Bored and Lonely

I shared the following client dialogue several weeks ago in a post called The Critical Moment to Break Free From Relationship Anxiety:

“What am I trying to escape?” my clients asks.

“Your feelings. Not the feelings that are attached to your intrusive thought and which you project onto your husband but your core, fundamental feelings of being human: loneliness, boredom, emptiness.”

“So all of the mental torture is because I don’t want to let myself feel that one moment of boredom?” she asks with more than a little skepticism in her voice.

“Amazingly, yes. It’s harder than we think to let ourselves feel that moment of boredom or emptiness without wanting to escape. When we really let ourselves feel it, it’s a death moment. It doesn’t last, of course, and the more we practice breathing into our painful moments, the easier it becomes. But we really have to train ourselves Click here to continue reading...

Oh, So That's How You Love!

There have been countless times over the many years of my marriage when my husband will say something that makes me feel loved or do something that gets us back on track when we’ve been in a negative feedback loop and I’ll think, “Oh, so that’s how you love!” It could be something as small as walking me to the door to say goodbye instead of being satisfied with a kitchen goodbye or apologizing with a hug and an “I’m sorry” instead of just the words, and I’ll look at him with a certain amount of awe because he seems to know innately these simple ways of loving and repairing that I’ve had to learn. My husband has shared with me that he also marvels at certain ways that I intuitively know how to love.

This is how it goes in marriage: we teach each other how to love. We … Click here to continue reading...

Time to Get on With One's Loving

In response to one of the assignments in my Sacred Sexuality course to watch the film “Enchanted April”, a member of the forum shared the following. I was so moved by her response that I asked permission to share it here. She wrote:

This film touched something deep inside me. After I watched it, I wrote the following in response to Lottie’s comment that “it is a wonderful thing to get on with one’s loving.”

Suddenly I thought, Oh my gosh, I have not been getting on with my loving! No, I have been hoarding my loving for myself, waiting for someone else to show their love first before I offered mine. My fear of rejection, my hurt feelings, my self-doubt that keep me forever asking what is wrong with me that more people do not flock to my door and leave baskets of their loving on my stoop, it … Click here to continue reading...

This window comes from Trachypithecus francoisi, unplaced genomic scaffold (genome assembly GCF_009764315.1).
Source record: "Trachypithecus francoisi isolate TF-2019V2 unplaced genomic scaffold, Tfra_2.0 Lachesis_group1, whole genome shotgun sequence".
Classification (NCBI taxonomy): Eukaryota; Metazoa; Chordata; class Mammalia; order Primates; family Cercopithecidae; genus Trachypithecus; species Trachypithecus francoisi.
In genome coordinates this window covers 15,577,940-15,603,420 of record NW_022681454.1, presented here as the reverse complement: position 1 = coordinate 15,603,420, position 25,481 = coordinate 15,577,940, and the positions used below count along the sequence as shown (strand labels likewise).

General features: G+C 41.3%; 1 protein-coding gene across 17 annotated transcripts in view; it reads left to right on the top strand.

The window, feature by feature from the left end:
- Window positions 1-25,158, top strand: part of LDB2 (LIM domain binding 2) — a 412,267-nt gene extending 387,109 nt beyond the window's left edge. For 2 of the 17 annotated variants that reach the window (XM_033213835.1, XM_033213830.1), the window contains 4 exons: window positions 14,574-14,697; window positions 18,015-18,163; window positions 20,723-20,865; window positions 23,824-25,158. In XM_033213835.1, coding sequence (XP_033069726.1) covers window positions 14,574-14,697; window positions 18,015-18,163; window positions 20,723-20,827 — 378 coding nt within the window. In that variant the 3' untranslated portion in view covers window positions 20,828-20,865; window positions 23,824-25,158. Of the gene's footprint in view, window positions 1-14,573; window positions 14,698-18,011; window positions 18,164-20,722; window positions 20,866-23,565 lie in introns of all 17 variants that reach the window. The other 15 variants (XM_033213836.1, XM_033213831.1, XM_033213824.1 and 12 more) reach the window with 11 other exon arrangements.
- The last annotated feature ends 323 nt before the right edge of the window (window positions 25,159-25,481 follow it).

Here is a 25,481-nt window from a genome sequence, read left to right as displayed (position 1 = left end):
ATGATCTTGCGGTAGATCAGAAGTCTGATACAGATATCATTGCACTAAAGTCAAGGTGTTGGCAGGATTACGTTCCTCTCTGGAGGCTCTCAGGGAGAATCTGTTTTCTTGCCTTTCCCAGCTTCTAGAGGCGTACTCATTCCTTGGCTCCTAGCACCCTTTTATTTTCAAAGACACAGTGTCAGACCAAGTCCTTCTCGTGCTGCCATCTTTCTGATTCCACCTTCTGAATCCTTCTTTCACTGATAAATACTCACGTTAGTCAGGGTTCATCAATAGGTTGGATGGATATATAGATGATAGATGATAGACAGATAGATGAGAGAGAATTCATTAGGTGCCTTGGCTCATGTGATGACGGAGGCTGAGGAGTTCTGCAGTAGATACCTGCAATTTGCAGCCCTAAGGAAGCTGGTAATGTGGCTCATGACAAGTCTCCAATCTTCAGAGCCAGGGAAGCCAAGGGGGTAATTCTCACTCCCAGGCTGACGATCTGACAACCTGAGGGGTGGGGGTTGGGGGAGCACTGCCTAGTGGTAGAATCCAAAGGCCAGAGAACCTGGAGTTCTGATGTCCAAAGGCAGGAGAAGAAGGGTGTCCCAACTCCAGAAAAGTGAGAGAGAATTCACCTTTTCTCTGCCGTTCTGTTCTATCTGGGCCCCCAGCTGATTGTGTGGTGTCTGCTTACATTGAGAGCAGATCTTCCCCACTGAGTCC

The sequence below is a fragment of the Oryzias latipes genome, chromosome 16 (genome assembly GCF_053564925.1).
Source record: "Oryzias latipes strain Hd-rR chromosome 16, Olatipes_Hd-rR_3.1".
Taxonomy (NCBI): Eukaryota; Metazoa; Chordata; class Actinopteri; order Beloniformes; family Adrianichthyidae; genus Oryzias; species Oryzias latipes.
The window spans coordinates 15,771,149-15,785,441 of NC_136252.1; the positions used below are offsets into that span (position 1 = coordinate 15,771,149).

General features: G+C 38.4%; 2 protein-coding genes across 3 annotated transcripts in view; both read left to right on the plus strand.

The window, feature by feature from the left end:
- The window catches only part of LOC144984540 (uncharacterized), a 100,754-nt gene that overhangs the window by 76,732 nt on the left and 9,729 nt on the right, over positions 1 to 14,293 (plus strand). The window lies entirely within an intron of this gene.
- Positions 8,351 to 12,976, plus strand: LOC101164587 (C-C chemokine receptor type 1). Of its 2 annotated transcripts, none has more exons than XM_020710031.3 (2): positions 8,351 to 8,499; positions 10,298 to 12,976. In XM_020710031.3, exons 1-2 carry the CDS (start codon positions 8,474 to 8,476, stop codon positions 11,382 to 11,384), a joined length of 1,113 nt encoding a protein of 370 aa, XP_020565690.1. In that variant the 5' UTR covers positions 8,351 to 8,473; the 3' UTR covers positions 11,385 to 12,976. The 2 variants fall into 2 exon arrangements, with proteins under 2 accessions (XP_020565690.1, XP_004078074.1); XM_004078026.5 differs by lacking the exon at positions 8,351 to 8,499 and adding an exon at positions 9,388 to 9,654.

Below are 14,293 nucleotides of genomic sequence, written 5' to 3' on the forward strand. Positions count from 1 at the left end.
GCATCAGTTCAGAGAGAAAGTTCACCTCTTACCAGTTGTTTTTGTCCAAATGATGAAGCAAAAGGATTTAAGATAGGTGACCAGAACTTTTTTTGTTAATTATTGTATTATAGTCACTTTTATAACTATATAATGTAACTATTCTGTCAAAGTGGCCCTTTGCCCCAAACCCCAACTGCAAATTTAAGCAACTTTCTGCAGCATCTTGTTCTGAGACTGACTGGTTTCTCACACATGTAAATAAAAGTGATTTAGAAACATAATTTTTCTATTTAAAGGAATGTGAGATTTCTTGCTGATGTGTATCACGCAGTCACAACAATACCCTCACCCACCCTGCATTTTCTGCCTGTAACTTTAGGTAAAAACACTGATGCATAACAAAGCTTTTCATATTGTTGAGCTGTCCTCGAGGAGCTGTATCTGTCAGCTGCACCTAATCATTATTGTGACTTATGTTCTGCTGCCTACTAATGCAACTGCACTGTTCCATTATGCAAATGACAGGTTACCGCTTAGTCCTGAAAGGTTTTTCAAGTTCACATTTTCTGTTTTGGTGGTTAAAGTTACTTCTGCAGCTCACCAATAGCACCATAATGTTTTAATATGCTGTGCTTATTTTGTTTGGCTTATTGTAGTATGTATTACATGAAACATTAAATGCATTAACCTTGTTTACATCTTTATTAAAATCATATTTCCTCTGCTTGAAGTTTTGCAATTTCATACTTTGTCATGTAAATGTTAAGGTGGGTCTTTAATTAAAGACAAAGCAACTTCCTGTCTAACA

The Critical Moment to Break Free From Anxiety

“Between stimulus and response there is a space. In that space is our power to choose our response. In our response lies our growth and our freedom.”  – Viktor E. Frankl

If we could slow life down to micro-moments, if we could literally alter time like a movie turning it into sloooooow moooooootiiiooon so that we could elongate the critical moment when our mind veers off like a runaway locomotive and instead redirect it to stay on the smooth track of clear thinking, everything would change. As challenging as it sounds, that’s exactly what we must do if we’re going to rewire the brain to respond to the stimulus that sends the anxious mind into overdrive.

Let’s break this down with a common example of how this shows up in relationship anxiety:

“I’ll receive a text with a loving gesture, maybe a flirty emoticon or something sexy, and I’ll feel … Click here to continue reading...

Season of the Fallen Flower

It’s the season of the fallen flower. It’s the season of heat when the rising temperatures cause the petals, so vibrant and alive just a few weeks ago, to wilt. It’s the season of paradox: we bask in summer light and longer days yet the hands of darkness are stealing away the light minute by minute; we revel in the heat yet when it reaches a crescendo and breaking point we seek shelter indoors. The winter of summer. The emotional paradox of this season is that when there’s heat there’s an expectation of joy – beer and BBQs, swimming pools and parties – and yet there’s an undercurrent of sadness because we sense, especially the highly sensitive ones, the loss of light that begins after the summer solstice, and we feel in our bones the interplay of life and death.

We live in a culture that desperately seeks to avoid … Click here to continue reading...